‘If you cook while you’re on your period, you’ll poison the food’
Do’s and Don’ts during your period, as told by my Hindu great grandmother
“My body hurts, I’m on my period,” I told my great grandmother. She glared at me, baffled by openly I spoke about my period. I didn’t understand why she gave me a look, so I asked my mother.
“In her time, she wasn’t allowed to talk about such stuff,” my mother told me. I didn’t understand why she used the term “allowed.” Why would someone have to give her permission to talk about her body? It’s a natural phenomenon every women goes through every month, what was so unnatural to discuss it?
I asked my great grandmother what my mother meant when she said “allowed.”
“When I was your age, we were not allowed to enter the kitchen, go to the temple, water the plants, touch pickle, or cook food,” my great grandmother explained.
“It is a cultural belief in Hinduism that you’re impure when you’re on your period.”
It is ironic how biologically, menstruating is a good sign, indicating that the woman has a healthy reproductive cycle and yet culturally, this same process is a taboo in Hinduism.
Although menstruation is a biological phenomenon, it is strongly governed by culture and society. The myth that women are not allowed to enter temples or participate in religious rights exists because it is believed that they are “unclean” and are not allowed to enter “clean” or holy places.
Women were not allowed to cook food while they were on their period. According to great grandmother, it was believed, “If you cooked while you were on your period, you’ll poison the food.” This belief that women are dirty and polluted when on their period also kept them away from touching others because these dirty and polluted women would give sickness to the people they touched. Hence, in olden days, and conservative societies today where these superstitions are still prevalent, women are kept in isolation when they’re on their period, a key biological phenomenon to depicting a woman’s motherhood. This superstition extends itself to, “If you touch pickle, it’ll rot,” because, “you are impure when you’re on your period.”
When these beliefs were originally crafted, the living conditions weren’t hygienic and clean and hence, such conclusions were made. However, in today’s modern world where sanitary napkins have been replaced by old cloth that women used, living conditions have improved and these conclusions or beliefs no longer hold value. Yet, it is blindly followed. Although this myth is illogical, not cooking and staying away from the kitchen means taking leave from the kitchen and daily chores, and hence the woman gets to rest while she’s on her period.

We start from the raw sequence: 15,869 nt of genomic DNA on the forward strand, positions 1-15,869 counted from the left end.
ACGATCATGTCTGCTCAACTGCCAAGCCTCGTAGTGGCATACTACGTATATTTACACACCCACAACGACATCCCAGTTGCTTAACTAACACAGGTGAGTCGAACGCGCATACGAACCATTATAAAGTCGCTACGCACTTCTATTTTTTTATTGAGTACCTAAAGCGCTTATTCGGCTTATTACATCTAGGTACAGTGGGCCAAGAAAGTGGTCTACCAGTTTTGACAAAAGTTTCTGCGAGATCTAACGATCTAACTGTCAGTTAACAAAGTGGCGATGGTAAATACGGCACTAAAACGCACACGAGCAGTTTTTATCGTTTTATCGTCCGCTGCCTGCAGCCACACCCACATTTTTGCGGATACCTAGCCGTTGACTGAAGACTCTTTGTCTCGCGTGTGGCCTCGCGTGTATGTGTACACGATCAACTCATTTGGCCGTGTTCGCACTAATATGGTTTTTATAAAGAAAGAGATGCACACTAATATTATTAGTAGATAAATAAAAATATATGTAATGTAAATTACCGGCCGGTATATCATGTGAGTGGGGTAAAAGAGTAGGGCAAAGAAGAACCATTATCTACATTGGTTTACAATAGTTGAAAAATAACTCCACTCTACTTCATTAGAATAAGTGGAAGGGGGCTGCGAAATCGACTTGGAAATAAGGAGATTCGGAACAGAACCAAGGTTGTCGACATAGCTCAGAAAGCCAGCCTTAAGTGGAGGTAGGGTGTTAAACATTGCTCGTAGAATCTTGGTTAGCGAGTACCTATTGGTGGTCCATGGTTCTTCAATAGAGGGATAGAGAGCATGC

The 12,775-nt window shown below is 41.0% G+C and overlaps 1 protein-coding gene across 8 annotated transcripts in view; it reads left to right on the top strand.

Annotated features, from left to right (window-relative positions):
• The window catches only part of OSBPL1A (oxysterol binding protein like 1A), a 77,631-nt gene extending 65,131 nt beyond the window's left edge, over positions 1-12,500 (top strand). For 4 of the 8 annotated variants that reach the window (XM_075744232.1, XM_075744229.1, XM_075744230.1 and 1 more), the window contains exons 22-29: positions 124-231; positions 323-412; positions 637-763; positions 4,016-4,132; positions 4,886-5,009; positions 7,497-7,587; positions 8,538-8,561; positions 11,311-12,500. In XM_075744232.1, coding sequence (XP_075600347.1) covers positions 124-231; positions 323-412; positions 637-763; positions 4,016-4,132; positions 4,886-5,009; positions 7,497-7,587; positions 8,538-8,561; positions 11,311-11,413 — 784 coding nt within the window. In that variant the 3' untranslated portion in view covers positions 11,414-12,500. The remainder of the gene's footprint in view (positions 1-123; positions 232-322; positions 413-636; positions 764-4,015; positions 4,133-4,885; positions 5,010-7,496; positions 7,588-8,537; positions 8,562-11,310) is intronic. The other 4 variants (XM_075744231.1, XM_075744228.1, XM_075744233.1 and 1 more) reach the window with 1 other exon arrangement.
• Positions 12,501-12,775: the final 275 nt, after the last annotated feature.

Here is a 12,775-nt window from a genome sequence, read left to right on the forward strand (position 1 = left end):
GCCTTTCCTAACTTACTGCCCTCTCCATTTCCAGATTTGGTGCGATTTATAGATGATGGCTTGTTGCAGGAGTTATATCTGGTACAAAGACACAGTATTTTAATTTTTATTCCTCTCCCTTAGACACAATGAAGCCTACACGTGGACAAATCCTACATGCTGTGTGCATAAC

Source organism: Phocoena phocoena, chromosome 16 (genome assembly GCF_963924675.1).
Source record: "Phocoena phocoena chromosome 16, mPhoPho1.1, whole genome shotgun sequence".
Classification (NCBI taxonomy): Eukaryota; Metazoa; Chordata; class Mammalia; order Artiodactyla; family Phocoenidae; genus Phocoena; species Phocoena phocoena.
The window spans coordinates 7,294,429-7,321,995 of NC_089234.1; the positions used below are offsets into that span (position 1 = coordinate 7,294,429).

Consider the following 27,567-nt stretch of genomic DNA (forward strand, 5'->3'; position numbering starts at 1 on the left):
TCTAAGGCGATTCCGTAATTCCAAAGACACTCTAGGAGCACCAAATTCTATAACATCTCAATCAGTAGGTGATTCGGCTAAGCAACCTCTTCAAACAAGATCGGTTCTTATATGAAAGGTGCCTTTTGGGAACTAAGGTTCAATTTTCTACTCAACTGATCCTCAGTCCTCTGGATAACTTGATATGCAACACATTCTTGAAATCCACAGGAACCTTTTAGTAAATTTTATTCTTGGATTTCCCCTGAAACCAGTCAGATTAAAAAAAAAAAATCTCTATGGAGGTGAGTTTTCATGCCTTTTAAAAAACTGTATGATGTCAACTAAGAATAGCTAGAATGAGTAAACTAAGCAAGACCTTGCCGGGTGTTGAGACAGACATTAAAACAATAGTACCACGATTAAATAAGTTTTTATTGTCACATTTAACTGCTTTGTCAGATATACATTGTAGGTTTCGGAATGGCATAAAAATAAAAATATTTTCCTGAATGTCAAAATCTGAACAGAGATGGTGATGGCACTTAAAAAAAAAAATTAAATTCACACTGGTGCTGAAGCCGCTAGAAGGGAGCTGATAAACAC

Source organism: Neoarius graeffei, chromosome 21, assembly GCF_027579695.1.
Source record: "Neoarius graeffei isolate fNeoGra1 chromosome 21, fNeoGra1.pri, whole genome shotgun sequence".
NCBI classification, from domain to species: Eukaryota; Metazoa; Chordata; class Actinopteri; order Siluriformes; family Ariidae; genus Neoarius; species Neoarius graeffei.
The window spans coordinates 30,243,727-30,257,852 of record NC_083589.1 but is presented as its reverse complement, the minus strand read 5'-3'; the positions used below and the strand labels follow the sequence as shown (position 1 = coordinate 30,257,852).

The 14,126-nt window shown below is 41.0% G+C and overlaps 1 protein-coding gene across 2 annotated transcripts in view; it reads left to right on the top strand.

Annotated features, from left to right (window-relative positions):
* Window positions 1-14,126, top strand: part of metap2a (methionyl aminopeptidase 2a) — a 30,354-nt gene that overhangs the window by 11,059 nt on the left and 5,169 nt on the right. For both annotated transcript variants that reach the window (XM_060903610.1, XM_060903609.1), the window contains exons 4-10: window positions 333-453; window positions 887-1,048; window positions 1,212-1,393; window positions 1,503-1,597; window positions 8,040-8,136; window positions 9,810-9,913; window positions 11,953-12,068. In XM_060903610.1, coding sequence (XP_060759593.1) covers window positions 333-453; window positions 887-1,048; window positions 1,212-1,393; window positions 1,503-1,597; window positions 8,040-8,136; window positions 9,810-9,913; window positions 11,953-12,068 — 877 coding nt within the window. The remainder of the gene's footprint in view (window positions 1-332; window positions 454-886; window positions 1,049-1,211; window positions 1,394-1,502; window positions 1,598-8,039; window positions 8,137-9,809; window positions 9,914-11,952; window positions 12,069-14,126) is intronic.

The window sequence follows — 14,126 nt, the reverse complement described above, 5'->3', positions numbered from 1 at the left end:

There also exists a belief that girls should wash and clean all their clothes and bedsheets on the third day of their period. Girls must also shampoo their hair to clean themselves completely. the scientific explanation behind this is that as the flow of blood is too high during the first three days its better to get everything clean.
My great grandmother explained to me how she was brought up with most of these beliefs and how my grandmother followed a few of them too.
“I didn’t cook when I was on my period so that I could relax all day”, my grandmother explained to me. It was hard for me to believe that such traditions and beliefs were followed in my family, not very long ago.
I am extremely lucky that I don’t have to live in a society where period is a taboo, where I can’t express my feelings or concerns about my natural bodily activities. It is not only upsetting, but also disturbing to see how there are several conservative Hindu families today, where such beliefs are still prevalent. NGOs and governments work to educate such families in order to explain to them that these beliefs are merely myths.